Record number of US businesses giving employees time off to vote: report

Record number of US businesses giving employees time off to vote: report

A record number of U.S. companies are providing their employees with paid time off to vote in next month's midterm elections, Bloomberg reported Monday.

Forty-four percent of firms are planning to carve out time for their workers to get to the ballot box on Nov. 6, up from 37 percent in 2016, according to information compiled by the Society for Human Resource Management.

Bloomberg cited restaurant chain CAVA as a company that will provide its staff with two hours of paid leave so they can vote at the beginning or end of their shift.

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More than 400 companies have signed on to efforts with get-out-the-vote organizations like ElectionDay.org and Time to Vote, which provide voter registration tools.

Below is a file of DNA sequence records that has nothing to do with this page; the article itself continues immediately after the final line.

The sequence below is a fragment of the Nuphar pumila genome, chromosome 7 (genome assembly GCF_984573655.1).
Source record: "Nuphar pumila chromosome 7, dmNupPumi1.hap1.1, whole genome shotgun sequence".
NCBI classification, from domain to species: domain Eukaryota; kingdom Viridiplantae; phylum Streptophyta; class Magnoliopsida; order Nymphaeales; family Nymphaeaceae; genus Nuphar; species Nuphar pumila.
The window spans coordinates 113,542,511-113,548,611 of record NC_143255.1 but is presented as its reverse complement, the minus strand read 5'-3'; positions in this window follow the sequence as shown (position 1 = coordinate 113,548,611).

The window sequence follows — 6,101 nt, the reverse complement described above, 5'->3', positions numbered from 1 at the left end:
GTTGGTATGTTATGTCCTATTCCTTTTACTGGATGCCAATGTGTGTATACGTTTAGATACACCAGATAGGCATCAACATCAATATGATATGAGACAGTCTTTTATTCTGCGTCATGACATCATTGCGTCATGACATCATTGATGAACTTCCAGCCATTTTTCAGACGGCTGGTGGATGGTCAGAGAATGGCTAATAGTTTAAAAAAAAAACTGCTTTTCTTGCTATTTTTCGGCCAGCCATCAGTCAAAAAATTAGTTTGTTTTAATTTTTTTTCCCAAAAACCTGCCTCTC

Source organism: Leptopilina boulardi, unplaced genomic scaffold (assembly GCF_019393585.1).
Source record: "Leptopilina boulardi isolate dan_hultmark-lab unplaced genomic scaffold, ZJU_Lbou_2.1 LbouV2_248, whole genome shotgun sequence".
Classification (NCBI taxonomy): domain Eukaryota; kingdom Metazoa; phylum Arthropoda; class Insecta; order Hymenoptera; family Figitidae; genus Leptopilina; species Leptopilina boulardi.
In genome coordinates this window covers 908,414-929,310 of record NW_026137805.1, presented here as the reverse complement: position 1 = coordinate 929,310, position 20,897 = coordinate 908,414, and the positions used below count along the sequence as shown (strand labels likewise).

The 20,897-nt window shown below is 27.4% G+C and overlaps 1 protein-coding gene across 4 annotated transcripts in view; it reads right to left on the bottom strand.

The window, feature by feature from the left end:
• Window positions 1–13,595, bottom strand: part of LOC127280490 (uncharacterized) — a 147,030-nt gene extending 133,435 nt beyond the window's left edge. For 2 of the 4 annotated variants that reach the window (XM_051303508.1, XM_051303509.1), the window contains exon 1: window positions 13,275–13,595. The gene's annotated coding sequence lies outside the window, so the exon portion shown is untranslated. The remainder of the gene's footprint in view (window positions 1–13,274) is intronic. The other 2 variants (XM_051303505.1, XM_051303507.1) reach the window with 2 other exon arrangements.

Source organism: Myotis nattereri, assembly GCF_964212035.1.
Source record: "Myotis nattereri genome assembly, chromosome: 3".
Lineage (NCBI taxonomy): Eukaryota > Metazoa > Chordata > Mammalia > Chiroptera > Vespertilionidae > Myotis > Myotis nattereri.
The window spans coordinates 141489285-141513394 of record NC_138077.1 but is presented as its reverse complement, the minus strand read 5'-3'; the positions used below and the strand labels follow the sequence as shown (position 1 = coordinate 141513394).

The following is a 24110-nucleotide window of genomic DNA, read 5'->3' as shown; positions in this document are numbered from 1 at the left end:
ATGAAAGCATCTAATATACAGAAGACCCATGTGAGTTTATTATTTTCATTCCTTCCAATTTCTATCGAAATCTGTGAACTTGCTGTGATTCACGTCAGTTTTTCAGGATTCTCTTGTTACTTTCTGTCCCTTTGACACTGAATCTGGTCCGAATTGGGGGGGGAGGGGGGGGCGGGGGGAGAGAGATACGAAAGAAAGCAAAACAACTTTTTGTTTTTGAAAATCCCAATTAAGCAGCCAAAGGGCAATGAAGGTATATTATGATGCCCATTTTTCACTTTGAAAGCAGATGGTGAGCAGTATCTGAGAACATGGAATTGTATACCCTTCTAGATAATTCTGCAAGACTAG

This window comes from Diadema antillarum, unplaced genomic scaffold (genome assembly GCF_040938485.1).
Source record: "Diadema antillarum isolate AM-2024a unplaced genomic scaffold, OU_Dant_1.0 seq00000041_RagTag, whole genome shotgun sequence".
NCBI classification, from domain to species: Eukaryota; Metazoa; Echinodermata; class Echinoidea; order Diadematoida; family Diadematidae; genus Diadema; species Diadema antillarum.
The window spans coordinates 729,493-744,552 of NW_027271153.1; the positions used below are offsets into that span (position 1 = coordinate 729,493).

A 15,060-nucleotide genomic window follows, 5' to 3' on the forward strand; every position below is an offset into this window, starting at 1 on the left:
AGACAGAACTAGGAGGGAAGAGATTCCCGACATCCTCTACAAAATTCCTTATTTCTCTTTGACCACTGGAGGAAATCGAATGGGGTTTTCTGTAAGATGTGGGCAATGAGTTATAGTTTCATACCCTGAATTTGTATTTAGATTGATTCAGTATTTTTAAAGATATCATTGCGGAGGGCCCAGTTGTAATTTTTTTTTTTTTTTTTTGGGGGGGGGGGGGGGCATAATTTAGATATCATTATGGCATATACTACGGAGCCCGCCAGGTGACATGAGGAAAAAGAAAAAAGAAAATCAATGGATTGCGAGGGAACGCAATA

The policies could affect millions of workers who otherwise might not be able to take time off to vote, Bloomberg reported.

Companies like Lyft and Uber have announced they will offer free and discounted rides to polling places on Election Day. Uber will launch an in-app feature that informs users where their designated polling station is located.

Significant turnout is expected during next month's elections, when Republicans are seeking to stave off a Democratic effort to retake control of the House and Senate. Democrats need to pick up 23 seats in the House to secure a majority, and must gain two seats in the Senate for a majority there.

More than 4.3 million Americans have already cast their ballots for next month, suggesting turnout may exceed participation in the 2014 midterms.